News Corpse

Emily Bell has a terrific review of David Folkenflik’s book, Rupert Murdoch: The Last of the Old Media Empires, in which she makes the point that the Digger’s assiduously-fostered image as an ‘outsider’ doesn’t quite fit the facts.

Murdoch and his properties are forever booing and hissing at the public sector; he is a lusty advocate of the free market, he is frequently at odds with communications regulators, and he loathes publicly funded media. His personal Twitter feed is full of pithy aphorisms urging the dropping of regulation and the lowering of taxes.

However, Murdoch’s expedience in dealing with government is a defining feature that distinguishes him from his less successful peers. His engagement with the political process in every country he operates in is intense. Whether being readily received by Margaret Thatcher, his great political ally in breaking UK print unions in the 1970s, meeting with Russian oligarchs on his yacht, or consulting with Chinese party officials, Murdoch maintains close ties to regional power. He leans on the door of regulation so often and because of his facility with establishments, it gives way. Is that something we should blame Murdoch for? No. He is only doing what all business people would do—he is just more efficient and persistent and strategic than most.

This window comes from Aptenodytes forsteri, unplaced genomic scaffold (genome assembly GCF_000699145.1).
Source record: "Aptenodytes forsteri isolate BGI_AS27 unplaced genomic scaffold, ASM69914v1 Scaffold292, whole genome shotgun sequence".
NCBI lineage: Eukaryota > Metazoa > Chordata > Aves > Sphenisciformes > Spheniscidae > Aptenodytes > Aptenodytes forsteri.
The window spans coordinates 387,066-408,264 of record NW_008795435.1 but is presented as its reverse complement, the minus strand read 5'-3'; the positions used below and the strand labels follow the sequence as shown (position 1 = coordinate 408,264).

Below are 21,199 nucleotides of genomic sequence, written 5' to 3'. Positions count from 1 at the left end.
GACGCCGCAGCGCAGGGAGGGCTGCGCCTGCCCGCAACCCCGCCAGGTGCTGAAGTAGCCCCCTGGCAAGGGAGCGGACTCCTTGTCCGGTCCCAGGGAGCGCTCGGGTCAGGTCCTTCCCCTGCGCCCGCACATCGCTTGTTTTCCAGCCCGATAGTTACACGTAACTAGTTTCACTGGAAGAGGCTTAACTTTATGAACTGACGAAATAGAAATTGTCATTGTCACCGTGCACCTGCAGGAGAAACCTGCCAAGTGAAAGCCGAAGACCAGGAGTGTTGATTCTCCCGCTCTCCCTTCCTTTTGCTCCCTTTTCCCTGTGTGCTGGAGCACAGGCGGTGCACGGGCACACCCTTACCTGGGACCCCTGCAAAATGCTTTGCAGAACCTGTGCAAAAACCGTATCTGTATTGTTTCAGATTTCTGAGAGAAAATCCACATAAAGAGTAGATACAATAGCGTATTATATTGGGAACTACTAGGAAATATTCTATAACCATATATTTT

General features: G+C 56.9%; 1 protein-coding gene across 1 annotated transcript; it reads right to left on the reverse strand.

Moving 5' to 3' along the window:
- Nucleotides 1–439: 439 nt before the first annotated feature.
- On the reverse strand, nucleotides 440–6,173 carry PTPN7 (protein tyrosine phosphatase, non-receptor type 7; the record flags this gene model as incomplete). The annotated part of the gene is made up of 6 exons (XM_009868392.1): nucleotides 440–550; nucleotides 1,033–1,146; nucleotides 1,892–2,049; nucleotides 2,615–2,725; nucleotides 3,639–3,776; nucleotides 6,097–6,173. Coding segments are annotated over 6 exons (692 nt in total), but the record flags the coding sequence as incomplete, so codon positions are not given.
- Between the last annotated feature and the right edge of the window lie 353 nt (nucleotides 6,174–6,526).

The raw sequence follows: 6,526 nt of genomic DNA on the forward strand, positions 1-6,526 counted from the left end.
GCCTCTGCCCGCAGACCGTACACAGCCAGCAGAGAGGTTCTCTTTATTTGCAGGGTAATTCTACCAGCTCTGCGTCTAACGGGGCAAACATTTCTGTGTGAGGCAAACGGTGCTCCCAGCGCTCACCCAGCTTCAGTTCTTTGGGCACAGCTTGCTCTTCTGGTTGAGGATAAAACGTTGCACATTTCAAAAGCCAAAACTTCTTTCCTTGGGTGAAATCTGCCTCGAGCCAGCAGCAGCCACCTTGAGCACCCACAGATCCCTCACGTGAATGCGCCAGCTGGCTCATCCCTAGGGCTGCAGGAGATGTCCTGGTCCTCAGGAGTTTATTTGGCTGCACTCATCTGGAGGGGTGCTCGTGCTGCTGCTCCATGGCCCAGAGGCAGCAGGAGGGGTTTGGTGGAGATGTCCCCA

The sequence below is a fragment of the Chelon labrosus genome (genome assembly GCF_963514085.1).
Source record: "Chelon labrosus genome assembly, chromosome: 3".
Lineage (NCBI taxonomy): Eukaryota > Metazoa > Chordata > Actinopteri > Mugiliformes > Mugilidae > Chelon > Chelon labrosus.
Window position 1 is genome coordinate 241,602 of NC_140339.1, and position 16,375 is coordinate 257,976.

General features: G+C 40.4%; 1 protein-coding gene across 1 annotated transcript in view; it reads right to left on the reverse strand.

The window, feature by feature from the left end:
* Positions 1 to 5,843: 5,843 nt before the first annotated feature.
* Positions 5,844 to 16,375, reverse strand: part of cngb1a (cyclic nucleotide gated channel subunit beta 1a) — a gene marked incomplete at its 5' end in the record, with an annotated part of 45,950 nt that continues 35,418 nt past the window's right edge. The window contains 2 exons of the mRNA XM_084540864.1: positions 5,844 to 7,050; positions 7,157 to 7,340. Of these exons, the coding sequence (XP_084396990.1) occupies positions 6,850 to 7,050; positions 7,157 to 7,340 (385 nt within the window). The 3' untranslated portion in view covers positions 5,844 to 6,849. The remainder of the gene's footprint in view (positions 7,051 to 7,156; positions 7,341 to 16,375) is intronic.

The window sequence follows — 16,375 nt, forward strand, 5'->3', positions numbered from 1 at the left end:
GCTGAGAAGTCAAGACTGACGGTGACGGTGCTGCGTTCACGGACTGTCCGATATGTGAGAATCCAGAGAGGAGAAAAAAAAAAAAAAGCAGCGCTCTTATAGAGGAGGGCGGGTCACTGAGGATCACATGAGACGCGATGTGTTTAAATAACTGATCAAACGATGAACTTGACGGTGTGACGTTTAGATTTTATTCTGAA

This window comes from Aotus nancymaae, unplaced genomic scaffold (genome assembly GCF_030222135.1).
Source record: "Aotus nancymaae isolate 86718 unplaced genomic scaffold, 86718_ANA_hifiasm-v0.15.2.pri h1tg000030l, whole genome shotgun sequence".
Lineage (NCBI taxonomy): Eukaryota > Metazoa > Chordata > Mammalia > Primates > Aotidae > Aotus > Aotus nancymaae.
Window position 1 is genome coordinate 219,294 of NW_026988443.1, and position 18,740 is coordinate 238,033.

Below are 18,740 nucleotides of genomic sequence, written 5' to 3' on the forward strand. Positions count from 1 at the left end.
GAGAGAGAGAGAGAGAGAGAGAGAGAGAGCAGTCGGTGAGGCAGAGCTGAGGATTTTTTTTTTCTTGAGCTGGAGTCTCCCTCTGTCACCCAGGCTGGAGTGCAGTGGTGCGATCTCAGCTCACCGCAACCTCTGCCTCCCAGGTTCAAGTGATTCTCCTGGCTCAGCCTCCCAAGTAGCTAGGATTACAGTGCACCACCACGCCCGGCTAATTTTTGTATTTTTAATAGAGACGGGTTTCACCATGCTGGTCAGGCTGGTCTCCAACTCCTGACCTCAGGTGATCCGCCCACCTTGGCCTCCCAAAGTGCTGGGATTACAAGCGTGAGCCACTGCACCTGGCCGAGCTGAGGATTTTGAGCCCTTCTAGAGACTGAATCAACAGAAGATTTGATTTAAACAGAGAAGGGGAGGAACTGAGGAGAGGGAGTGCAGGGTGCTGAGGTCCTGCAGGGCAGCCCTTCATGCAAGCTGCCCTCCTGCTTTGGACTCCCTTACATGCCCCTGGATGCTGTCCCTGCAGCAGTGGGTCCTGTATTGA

Too close, indeed, in the UK, where subsequent governments of opposing parties demonstrated obeisance toward him, his family, and his executives in a startling inversion of the normal patterns of patronage and lobbying. Rebekah Brooks, the former Sun and News of the World editor who is now indicted on hacking charges, rode horses with British Prime Minister David Cameron, who, despite repeated warnings not to, also employed former Murdoch editor Andy Coulson as his head of communications. That was before Coulson also faced charges similar to Brooks. The hacking scandal at the News of the World, once uncovered, did not reveal an organization at odds with the establishment, but one that was indistinguishable from the establishment.